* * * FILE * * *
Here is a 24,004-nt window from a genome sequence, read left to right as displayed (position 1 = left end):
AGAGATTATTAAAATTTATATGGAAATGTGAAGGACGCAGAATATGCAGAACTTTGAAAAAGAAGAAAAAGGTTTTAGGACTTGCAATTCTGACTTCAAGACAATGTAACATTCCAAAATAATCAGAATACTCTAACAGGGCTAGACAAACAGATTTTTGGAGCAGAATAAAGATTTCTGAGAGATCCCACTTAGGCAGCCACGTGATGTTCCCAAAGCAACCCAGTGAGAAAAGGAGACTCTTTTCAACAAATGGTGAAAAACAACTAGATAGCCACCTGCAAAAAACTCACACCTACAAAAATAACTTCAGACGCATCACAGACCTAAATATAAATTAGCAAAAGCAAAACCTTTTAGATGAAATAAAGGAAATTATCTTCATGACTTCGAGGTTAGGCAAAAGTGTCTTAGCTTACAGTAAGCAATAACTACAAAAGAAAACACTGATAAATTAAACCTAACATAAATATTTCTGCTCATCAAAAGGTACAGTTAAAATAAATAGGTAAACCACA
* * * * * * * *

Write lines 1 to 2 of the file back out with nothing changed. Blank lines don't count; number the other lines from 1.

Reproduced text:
Here is a 24,004-nt window from a genome sequence, read left to right as displayed (position 1 = left end):
AGAGATTATTAAAATTTATATGGAAATGTGAAGGACGCAGAATATGCAGAACTTTGAAAAAGAAGAAAAAGGTTTTAGGACTTGCAATTCTGACTTCAAGACAATGTAACATTCCAAAATAATCAGAATACTCTAACAGGGCTAGACAAACAGATTTTTGGAGCAGAATAAAGATTTCTGAGAGATCCCACTTAGGCAGCCACGTGATGTTCCCAAAGCAACCCAGTGAGAAAAGGAGACTCTTTTCAACAAATGGTGAAAAACAACTAGATAGCCACCTGCAAAAAACTCACACCTACAAAAATAACTTCAGACGCATCACAGACCTAAATATAAATTAGCAAAAGCAAAACCTTTTAGATGAAATAAAGGAAATTATCTTCATGACTTCGAGGTTAGGCAAAAGTGTCTTAGCTTACAGTAAGCAATAACTACAAAAGAAAACACTGATAAATTAAACCTAACATAAATATTTCTGCTCATCAAAAGGTACAGTTAAAATAAATAGGTAAACCACA